4.6. Order passed under section 147 read with section 143(3) of the Act.
Check 19: All submissions to be considered and a personal hearing to be granted (if sought for) while passing the Order.
Non-consideration of submission or not granting an assessee a personal hearing in spite of requesting for the same would amount to violation of principles of Natural Justice.
The Hon’ble Bombay High Court in the case of Piramal Enterprises Ltd. v. ACIT  129 taxmann.com 18 (Bom) (HC) held that where during assessment proceedings show-cause notice had been issued to assessee, to which assessee had responded to from time-to-time, requesting for personal hearing, however, personal hearing had not been provided as incorporated in section 144B of the Act, thus, assessment not made in accordance with procedure laid down under section 144B of the Act being non est was to be set aside.
Check 20: If additions are not made on the “information” which suggests that income has escaped assessment albeit additions/ disallowances are made on some other ground.
Where no addition is made on the “information” with the Ld. Assessing Officer, but the Ld. Assessing Officer proceeds to assesss and make addition/ disallowances on other grounds, the same would render the reassessment invalid.
The Hon’ble Bombay High Court in the case of CIT v. Jet Airways (I) Ltd.  331 ITR 236 (Bom)(HC) held that if after issuing a notice under section 148 of the Act, the Ld. Assessing Officer accepts contention of assessee and holds that income, for which he had initially formed a reason to believe that it had escaped assessment, has, as a matter of fact, not escaped assessment, it is not open to him to independently assess some other income; if he intends to do so, a fresh notice under section 148 of the Act would be necessary, legality of which would be tested in event of a challenge by assessee.
When to file a Writ:
Where there is any lapse or violation in Checks 1 – 16, the same can be challenged by filing a Writ Petition on receipt of the Notice under section 148 of the Act along with an Order under section 148A(d) of the Act.
Where there is any violation or lapse in Checks 17-20, the same may be challenged by filing a Writ Petition on receipt of the Order under section 147 read with section 143(3) read with section 144B (xvi) of the Act.
Further, the Hon’ble Bombay High Court in the case of Tata Capital Financial Services Limited v. ACIT WP NO. 546 OF 2022 dated February 15, 2022 (Bom.)(HC) inter alia directed the revenue to adhere to certain guidelines to be followed for reassessment proceedings (erstwhile reassessment regime), they are:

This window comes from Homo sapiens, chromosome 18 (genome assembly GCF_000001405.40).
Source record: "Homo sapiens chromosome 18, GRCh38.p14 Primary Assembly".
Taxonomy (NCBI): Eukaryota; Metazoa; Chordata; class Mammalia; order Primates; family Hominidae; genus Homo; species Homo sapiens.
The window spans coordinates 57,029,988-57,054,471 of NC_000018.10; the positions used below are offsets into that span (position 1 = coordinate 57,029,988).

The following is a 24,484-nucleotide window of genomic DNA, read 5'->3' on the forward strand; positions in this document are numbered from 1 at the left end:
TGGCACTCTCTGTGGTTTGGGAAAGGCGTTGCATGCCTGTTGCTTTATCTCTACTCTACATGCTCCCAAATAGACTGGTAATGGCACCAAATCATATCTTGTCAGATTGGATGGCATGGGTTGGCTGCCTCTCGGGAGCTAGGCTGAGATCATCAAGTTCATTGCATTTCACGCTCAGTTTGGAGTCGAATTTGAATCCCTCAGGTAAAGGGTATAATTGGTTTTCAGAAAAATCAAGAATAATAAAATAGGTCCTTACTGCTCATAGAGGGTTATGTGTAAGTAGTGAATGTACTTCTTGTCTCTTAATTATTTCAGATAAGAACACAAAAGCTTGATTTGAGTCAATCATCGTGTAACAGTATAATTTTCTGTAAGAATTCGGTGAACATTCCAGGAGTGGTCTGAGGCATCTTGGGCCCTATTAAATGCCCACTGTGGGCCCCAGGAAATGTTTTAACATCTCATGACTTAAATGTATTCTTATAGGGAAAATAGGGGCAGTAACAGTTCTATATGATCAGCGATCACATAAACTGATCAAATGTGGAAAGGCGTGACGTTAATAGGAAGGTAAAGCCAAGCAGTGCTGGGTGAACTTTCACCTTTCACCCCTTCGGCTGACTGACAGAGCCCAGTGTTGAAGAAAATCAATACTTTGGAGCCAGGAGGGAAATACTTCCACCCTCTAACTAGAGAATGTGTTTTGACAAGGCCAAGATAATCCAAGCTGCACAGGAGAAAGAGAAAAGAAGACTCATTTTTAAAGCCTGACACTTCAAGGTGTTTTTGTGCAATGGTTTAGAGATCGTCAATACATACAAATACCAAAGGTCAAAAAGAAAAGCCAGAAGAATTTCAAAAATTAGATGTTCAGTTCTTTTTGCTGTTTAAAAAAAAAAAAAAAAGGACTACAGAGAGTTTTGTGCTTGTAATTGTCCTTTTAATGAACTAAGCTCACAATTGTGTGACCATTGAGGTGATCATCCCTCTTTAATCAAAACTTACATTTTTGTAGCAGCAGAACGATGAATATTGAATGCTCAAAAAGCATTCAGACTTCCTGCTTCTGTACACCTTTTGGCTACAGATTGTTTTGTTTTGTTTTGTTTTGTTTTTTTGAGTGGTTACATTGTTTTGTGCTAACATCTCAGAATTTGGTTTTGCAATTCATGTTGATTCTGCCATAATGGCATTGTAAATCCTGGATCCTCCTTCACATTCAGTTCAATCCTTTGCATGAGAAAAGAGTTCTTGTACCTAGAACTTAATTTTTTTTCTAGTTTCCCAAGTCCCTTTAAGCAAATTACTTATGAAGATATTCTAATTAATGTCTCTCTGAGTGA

- While communicating the reasons for re-opening the assessment, a copy of the standard form/request sent by the Assessing Officer for obtaining approval of the Superior Officer should itself be provided to the assessee. This would contain comment or endorsement of the Superior Officer with his name, designation and date. The Assessing Officer shall not merely state the reasons in the letter addressed to the assessee.
- If the reasons make reference to any other document or a letter or a report, such document or letter or report should be enclosed to the reasons. Such a portion as it does not bear reference to the assessee concerned could be redacted.
- The order disposing of the objections should deal with each objection and give proper reasons for the conclusion.
- A personal hearing shall be given and minimum seven working days advance notice of such personal hearing shall be
- If the Assessing Officer is going to rely on any judgment/order of any Tribunal or Court reference/ citation of these judgments/orders shall be provided along with notice for personal hearing so that
the assessee will be able to deal with/ distinguish these judgments/ orders.
Further stated that a copy of the Order to be placed before the CBDT to issue guidelines to all its officers based on these directions with clear instructions that they shall be strictly followed.
The guidelines are still awaited from the CBDT.
Earlier, the Hon’ble Gujarat High Court in the case of Sahkari Khand Udyog Mandal Ltd v. ACIT  370 ITR 107 (Guj)(HC) had issued
guidelines for reassessment and instructed the Chief Commissioner of Income Tax and Cadre Controlling Authority of the Gujarat State, shall issue a circular to all the Assessing Officers for scrupulously carrying out the directions contained in this judgment.